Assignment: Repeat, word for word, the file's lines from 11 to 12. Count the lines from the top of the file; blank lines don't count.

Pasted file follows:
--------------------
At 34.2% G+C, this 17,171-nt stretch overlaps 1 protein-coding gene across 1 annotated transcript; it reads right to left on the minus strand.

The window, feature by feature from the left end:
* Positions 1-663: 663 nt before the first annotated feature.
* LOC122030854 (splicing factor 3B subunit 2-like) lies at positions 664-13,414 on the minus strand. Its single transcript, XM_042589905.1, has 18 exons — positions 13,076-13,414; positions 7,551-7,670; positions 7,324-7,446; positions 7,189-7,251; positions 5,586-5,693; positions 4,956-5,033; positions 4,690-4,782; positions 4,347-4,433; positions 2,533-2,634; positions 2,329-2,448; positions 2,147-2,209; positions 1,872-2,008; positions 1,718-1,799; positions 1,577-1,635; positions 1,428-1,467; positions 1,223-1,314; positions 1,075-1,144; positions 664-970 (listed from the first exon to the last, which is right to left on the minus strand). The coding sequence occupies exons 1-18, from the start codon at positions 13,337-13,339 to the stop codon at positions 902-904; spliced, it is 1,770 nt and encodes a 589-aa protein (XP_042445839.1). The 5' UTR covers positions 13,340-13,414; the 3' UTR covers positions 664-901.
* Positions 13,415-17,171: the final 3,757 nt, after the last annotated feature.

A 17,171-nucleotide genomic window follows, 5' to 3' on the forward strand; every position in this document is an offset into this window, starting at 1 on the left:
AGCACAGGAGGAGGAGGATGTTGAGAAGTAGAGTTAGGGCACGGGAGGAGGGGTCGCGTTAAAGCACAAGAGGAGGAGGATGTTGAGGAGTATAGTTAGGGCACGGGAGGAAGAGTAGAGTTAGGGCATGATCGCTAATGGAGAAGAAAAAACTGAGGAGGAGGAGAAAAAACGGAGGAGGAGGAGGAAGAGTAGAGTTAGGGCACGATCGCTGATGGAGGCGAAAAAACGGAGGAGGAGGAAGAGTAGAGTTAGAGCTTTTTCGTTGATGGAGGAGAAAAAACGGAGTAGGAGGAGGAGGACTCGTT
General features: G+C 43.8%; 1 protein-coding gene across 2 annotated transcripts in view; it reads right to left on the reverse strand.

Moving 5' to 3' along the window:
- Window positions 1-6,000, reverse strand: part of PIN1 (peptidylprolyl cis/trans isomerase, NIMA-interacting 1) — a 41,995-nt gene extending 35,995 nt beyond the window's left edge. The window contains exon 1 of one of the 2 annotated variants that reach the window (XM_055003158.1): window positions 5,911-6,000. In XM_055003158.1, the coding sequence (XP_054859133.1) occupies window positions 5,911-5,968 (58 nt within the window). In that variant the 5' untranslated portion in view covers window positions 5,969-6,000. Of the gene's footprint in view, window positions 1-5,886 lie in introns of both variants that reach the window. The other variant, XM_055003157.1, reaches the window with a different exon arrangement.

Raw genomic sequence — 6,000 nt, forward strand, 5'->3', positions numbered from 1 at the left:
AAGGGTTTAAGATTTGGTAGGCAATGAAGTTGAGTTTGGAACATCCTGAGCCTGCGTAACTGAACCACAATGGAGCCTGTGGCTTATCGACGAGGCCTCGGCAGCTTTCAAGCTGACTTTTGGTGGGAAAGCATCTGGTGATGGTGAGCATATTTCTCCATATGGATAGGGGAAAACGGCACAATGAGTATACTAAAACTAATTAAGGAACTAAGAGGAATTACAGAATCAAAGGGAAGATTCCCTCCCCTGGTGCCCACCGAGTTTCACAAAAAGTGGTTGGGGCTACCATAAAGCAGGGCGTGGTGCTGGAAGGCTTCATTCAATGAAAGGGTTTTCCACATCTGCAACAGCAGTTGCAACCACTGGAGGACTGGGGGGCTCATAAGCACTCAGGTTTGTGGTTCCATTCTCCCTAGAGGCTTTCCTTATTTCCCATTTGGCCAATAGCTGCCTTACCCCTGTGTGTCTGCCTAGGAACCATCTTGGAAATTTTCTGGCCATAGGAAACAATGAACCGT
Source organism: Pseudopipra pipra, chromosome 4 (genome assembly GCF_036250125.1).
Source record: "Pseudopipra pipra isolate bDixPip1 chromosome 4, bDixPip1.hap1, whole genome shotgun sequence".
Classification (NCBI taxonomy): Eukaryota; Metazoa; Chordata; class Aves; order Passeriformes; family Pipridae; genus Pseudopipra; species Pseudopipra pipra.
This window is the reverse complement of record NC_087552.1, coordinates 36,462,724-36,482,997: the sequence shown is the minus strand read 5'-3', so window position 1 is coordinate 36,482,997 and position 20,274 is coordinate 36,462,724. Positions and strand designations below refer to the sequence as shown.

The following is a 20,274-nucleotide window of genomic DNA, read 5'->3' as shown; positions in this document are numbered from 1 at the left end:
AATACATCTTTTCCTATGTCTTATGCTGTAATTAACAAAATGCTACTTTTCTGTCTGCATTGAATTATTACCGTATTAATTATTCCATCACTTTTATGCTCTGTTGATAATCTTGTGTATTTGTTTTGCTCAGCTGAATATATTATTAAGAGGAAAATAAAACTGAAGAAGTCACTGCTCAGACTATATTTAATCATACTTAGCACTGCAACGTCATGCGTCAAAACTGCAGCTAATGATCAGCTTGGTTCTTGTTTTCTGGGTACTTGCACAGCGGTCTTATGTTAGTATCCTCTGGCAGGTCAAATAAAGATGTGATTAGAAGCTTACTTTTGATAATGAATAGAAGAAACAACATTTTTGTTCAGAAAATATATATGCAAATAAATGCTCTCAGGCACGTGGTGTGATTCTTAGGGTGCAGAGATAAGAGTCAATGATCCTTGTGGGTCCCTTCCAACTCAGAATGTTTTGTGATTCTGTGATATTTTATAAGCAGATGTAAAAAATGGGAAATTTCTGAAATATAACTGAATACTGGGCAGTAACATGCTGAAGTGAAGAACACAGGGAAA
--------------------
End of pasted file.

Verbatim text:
Raw genomic sequence — 6,000 nt, forward strand, 5'->3', positions numbered from 1 at the left:
AAGGGTTTAAGATTTGGTAGGCAATGAAGTTGAGTTTGGAACATCCTGAGCCTGCGTAACTGAACCACAATGGAGCCTGTGGCTTATCGACGAGGCCTCGGCAGCTTTCAAGCTGACTTTTGGTGGGAAAGCATCTGGTGATGGTGAGCATATTTCTCCATATGGATAGGGGAAAACGGCACAATGAGTATACTAAAACTAATTAAGGAACTAAGAGGAATTACAGAATCAAAGGGAAGATTCCCTCCCCTGGTGCCCACCGAGTTTCACAAAAAGTGGTTGGGGCTACCATAAAGCAGGGCGTGGTGCTGGAAGGCTTCATTCAATGAAAGGGTTTTCCACATCTGCAACAGCAGTTGCAACCACTGGAGGACTGGGGGGCTCATAAGCACTCAGGTTTGTGGTTCCATTCTCCCTAGAGGCTTTCCTTATTTCCCATTTGGCCAATAGCTGCCTTACCCCTGTGTGTCTGCCTAGGAACCATCTTGGAAATTTTCTGGCCATAGGAAACAATGAACCGT